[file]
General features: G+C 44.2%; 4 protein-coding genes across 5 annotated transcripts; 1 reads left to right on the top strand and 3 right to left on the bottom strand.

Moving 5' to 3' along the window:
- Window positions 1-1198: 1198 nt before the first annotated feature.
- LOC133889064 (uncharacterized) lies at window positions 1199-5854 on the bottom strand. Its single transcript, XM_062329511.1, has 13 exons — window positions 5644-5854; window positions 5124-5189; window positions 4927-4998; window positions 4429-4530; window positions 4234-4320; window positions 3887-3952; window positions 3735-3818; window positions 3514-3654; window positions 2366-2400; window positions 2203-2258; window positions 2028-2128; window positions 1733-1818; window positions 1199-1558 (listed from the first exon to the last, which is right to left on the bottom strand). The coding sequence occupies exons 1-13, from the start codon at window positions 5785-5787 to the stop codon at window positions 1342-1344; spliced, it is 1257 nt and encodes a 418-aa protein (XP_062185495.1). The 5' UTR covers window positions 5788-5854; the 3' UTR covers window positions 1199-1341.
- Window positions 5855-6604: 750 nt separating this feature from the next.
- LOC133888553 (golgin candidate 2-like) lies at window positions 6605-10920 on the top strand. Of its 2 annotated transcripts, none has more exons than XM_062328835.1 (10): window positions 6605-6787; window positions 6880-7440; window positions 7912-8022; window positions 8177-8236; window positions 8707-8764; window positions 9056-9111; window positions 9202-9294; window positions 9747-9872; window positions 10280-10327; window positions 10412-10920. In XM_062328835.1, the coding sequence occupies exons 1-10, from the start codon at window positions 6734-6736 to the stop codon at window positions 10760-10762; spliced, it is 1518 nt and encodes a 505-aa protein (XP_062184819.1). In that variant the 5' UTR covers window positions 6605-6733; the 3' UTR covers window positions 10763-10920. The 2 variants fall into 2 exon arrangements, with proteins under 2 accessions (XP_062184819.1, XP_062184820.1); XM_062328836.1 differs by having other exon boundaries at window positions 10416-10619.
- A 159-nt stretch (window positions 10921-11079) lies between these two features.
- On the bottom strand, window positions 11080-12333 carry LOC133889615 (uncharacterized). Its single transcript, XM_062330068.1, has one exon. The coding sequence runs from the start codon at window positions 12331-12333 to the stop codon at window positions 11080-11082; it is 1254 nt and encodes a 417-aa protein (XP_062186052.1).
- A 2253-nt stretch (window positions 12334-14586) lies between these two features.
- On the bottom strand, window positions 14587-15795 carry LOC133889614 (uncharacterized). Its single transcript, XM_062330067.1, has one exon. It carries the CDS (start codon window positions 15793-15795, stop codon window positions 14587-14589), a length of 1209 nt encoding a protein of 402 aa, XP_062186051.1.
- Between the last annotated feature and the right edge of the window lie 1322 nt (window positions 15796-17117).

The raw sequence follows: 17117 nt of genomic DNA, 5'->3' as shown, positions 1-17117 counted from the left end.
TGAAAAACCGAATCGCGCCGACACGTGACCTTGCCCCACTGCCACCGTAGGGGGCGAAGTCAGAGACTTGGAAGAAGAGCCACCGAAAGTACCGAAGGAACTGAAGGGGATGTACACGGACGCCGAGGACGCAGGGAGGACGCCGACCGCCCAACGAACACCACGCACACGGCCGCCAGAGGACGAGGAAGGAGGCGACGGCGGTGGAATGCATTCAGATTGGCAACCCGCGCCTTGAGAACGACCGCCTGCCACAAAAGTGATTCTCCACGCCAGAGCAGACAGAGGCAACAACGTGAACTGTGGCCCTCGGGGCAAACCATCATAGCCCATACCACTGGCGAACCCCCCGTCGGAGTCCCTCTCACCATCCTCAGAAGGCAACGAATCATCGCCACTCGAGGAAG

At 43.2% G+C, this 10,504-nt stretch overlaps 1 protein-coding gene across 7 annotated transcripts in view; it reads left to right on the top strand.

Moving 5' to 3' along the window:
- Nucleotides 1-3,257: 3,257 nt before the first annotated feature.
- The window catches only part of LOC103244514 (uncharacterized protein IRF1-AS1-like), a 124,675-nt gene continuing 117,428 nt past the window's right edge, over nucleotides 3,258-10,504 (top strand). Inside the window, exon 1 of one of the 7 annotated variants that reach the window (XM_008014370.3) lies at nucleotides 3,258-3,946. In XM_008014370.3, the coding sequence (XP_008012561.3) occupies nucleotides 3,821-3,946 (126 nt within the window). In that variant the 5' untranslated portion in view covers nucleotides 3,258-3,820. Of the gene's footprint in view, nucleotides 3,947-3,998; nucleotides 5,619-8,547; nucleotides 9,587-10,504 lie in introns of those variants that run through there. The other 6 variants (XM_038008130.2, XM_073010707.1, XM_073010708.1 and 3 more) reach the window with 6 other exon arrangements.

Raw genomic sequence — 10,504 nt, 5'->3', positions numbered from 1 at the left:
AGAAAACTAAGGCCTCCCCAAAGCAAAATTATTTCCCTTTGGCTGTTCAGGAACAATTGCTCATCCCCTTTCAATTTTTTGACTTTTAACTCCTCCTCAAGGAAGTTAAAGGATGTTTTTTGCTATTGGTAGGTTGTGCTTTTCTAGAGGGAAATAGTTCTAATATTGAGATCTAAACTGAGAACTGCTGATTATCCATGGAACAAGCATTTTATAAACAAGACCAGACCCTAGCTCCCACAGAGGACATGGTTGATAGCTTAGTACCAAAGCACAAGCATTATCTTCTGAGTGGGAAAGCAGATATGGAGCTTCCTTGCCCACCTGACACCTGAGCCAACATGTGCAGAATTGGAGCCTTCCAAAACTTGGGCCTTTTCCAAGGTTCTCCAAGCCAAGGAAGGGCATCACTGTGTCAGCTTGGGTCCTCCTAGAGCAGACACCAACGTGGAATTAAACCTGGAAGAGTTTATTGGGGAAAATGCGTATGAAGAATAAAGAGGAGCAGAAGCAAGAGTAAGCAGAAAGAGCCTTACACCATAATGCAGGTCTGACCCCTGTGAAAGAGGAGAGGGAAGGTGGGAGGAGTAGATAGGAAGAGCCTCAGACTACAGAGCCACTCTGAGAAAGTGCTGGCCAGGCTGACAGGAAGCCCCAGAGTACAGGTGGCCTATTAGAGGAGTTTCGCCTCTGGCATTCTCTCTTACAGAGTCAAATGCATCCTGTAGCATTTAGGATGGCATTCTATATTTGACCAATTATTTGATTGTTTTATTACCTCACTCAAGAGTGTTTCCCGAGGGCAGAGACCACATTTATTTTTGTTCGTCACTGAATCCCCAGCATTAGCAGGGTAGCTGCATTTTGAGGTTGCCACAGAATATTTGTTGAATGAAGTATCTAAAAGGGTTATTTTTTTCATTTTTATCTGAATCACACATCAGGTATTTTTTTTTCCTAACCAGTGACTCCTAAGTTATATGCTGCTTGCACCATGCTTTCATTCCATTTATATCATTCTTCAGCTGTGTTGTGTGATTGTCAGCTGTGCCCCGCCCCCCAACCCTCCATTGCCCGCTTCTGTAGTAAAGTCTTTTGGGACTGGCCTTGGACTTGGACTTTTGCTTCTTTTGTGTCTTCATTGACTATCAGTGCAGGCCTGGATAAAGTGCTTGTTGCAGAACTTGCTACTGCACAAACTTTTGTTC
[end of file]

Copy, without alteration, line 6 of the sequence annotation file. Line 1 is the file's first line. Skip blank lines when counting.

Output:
- LOC133888553 (golgin candidate 2-like) lies at window positions 6605-10920 on the top strand. Of its 2 annotated transcripts, none has more exons than XM_062328835.1 (10): window positions 6605-6787; window positions 6880-7440; window positions 7912-8022; window positions 8177-8236; window positions 8707-8764; window positions 9056-9111; window positions 9202-9294; window positions 9747-9872; window positions 10280-10327; window positions 10412-10920. In XM_062328835.1, the coding sequence occupies exons 1-10, from the start codon at window positions 6734-6736 to the stop codon at window positions 10760-10762; spliced, it is 1518 nt and encodes a 505-aa protein (XP_062184819.1). In that variant the 5' UTR covers window positions 6605-6733; the 3' UTR covers window positions 10763-10920. The 2 variants fall into 2 exon arrangements, with proteins under 2 accessions (XP_062184819.1, XP_062184820.1); XM_062328836.1 differs by having other exon boundaries at window positions 10416-10619.